The pro boarder is supervising the design of a 4,600-square-foot modular skate park that will be located just north of Campus Martius, the Detroit Free Press reported. Called Wayfinding, it’s set to open on August 16, right in the middle of peak summer shredding season.
Library Street Collective, a contemporary art gallery, partnered with developers at Bedrock, Quicken Loans companies, and the Cranbrook Art Museum to produce the project. Wayfinding has six skating areas and viewing platforms for onlookers; artist Ryan McGinness—whose work is influenced by the surf and skate culture—will create bold neon graphics for the site.
Rendering of the skate park. (Courtesy Library Street Collective / Image via the Detroit Free Press)
“It was a great opportunity to get something in the downtown area that is a proper skate park,” Hawk told the Free Press. “This one is exciting, although it’s not our usual style of skate parks. At the same time, I want to support anything that is public and will be available for people to skate.” A skate park without a concrete base can be challenging to build, he said, but noted that modular skate ramp technology has improved considerably in the last ten years.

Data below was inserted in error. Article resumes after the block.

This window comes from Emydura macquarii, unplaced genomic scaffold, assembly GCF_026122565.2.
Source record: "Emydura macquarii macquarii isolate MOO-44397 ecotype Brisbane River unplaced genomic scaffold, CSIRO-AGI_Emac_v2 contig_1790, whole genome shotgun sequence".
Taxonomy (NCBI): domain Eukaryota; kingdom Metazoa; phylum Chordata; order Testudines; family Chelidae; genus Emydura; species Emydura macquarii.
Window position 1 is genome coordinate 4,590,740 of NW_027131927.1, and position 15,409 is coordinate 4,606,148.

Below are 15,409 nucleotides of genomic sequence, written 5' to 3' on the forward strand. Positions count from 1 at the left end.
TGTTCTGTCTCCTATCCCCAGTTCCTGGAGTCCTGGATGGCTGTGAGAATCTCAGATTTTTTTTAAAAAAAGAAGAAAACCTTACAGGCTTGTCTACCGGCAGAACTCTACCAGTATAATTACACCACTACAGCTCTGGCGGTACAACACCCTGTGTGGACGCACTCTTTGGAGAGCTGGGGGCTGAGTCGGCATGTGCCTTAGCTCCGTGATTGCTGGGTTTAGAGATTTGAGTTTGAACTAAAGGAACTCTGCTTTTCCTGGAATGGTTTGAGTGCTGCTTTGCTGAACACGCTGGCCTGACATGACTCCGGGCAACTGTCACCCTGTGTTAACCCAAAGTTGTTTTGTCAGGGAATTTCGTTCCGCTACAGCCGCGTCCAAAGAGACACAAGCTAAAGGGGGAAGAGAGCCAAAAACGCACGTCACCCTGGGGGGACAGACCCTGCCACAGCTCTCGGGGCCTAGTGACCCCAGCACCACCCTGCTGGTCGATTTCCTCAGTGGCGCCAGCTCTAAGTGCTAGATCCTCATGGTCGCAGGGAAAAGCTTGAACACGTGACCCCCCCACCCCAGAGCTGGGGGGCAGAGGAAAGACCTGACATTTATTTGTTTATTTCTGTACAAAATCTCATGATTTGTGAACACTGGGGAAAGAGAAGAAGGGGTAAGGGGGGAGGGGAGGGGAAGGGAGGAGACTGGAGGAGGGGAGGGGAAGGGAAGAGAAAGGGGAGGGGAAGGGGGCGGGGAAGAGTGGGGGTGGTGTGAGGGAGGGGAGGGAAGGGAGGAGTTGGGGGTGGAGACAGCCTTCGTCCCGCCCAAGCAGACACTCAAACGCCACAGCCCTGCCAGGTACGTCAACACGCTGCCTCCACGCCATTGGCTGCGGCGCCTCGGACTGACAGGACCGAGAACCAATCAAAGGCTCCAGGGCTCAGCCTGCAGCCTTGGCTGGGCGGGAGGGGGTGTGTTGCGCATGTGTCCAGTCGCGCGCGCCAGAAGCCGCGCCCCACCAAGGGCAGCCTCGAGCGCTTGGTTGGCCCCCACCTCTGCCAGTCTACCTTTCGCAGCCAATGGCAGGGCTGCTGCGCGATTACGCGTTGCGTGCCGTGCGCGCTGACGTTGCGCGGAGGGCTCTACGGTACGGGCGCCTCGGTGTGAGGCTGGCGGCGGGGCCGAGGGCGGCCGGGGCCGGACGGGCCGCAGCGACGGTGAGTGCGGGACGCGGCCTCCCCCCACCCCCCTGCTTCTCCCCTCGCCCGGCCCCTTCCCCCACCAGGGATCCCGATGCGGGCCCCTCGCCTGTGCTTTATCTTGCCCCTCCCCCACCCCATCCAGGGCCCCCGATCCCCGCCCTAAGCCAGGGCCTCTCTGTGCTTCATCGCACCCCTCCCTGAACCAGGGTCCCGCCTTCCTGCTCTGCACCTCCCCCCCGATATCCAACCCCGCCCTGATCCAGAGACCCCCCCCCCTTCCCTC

Wayfinding is only temporary at this location, though. It’s holding ground until Bedrock’s latest development, Monroe Block, breaks ground in early 2018. The pieces will be moved to another part of the city when construction crews take over the site.
Though the park is new, Hawk is no stranger to Detroit. He and his wife bought a home there last year, and in years past his eponymous foundation has donated to local philanthropic causes.